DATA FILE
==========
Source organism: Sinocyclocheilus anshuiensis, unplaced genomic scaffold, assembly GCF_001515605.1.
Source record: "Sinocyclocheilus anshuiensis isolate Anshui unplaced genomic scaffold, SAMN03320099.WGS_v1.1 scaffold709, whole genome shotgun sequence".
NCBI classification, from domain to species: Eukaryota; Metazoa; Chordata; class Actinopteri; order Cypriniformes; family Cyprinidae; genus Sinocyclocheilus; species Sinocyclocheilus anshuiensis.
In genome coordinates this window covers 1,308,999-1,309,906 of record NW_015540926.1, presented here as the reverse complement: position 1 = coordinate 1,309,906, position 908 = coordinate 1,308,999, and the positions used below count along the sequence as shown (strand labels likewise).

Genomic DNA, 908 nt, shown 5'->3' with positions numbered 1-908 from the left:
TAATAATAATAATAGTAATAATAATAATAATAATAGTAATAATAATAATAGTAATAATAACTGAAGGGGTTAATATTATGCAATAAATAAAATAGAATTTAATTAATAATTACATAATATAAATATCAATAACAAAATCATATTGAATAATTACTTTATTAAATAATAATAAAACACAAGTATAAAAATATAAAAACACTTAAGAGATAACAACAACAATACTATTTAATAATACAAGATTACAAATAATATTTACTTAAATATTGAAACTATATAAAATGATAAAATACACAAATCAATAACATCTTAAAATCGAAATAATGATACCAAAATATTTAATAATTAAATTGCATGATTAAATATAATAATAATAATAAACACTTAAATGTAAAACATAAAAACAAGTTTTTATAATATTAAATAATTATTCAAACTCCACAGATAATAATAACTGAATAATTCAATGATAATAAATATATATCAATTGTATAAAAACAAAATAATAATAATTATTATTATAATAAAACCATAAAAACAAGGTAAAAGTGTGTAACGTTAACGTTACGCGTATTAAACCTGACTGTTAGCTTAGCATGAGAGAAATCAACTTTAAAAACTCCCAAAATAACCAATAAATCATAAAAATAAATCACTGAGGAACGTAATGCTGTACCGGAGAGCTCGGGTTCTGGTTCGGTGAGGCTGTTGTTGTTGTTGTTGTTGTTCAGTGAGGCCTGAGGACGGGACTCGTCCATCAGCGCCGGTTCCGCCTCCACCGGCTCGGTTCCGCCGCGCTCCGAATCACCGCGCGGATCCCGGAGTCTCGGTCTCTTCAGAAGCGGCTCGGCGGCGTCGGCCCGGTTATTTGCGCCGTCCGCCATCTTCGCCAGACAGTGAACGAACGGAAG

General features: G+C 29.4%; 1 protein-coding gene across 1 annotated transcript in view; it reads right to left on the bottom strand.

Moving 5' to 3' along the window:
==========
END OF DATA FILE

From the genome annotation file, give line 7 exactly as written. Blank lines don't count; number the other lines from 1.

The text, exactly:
General features: G+C 29.4%; 1 protein-coding gene across 1 annotated transcript in view; it reads right to left on the bottom strand.